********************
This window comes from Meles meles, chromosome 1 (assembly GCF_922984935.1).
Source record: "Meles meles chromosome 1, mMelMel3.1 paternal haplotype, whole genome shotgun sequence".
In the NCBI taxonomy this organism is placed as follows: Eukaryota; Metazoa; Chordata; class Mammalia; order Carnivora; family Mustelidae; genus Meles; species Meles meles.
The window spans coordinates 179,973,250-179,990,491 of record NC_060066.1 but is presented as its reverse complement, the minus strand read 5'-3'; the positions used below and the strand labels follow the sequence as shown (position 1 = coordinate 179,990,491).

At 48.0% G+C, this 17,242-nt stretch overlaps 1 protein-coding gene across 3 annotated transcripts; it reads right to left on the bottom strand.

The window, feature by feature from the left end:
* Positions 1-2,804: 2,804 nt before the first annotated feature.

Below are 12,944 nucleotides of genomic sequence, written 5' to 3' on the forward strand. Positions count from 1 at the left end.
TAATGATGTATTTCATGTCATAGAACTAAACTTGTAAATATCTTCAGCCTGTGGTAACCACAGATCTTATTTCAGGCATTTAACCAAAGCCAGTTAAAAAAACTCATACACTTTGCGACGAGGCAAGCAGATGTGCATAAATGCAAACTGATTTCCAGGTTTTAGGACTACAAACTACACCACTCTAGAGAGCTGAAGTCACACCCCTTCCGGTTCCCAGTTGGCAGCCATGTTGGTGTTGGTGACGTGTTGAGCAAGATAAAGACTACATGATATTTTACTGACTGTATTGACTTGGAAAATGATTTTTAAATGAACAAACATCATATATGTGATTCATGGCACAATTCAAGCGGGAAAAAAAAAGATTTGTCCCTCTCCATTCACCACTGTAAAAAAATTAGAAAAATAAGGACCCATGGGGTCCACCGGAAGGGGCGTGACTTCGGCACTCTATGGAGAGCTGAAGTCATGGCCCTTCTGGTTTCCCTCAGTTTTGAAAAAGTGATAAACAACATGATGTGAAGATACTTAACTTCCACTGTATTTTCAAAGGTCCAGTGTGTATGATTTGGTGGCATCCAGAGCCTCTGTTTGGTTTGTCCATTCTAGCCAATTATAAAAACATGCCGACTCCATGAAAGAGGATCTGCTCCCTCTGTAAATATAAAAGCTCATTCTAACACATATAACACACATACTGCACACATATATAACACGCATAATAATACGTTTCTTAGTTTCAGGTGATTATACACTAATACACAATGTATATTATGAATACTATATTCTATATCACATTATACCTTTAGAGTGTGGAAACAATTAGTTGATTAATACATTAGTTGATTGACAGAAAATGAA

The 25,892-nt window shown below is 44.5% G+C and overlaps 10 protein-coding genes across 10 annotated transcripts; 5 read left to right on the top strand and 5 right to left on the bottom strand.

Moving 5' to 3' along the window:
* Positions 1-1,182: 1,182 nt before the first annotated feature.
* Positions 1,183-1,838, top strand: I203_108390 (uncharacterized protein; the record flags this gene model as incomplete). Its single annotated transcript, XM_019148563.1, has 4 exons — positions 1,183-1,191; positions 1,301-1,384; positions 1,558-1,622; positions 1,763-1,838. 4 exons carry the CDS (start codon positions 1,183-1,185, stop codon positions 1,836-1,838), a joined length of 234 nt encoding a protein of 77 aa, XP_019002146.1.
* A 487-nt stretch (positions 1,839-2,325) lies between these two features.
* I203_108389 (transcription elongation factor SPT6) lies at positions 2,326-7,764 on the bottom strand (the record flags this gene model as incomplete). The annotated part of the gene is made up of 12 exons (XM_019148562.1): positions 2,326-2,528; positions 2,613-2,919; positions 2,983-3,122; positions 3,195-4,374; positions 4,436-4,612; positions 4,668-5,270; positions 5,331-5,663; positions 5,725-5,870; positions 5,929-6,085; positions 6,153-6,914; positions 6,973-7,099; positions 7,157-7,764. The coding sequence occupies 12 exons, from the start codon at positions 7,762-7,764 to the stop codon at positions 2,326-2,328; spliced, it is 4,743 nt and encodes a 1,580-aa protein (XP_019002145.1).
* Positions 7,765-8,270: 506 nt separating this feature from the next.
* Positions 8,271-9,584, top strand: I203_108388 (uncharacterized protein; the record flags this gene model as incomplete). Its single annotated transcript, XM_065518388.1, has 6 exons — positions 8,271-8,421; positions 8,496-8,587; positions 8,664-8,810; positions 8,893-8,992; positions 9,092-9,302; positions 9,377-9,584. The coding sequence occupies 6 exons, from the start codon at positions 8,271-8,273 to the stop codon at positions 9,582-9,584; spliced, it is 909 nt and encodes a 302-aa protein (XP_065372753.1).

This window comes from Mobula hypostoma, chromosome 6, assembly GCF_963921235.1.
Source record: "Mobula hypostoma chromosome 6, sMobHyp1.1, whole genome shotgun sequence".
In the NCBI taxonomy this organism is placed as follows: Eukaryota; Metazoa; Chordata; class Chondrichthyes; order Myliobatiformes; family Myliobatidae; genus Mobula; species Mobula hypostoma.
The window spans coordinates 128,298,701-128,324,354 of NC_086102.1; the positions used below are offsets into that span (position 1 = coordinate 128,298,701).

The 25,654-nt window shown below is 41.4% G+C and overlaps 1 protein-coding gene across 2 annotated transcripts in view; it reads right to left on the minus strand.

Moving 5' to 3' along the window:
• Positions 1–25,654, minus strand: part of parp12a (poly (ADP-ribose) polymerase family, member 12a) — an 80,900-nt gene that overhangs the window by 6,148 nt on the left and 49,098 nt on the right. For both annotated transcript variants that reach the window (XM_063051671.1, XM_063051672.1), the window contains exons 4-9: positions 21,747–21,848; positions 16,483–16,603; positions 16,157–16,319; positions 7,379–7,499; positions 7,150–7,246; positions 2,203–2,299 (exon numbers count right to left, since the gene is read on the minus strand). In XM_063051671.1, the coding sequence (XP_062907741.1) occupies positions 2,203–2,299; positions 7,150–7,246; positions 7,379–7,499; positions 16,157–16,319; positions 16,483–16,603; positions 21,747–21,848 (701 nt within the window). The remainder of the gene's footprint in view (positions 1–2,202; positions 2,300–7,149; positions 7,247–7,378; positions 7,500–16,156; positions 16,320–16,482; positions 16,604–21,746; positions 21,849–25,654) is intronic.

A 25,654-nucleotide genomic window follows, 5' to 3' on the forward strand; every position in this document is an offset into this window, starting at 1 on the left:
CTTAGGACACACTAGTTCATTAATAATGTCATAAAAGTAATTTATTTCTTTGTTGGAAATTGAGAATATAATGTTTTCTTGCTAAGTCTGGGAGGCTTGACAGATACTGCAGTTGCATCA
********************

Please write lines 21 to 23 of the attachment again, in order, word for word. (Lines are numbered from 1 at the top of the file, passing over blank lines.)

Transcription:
The window spans coordinates 128,298,701-128,324,354 of NC_086102.1; the positions used below are offsets into that span (position 1 = coordinate 128,298,701).

The 25,654-nt window shown below is 41.4% G+C and overlaps 1 protein-coding gene across 2 annotated transcripts in view; it reads right to left on the minus strand.

Moving 5' to 3' along the window: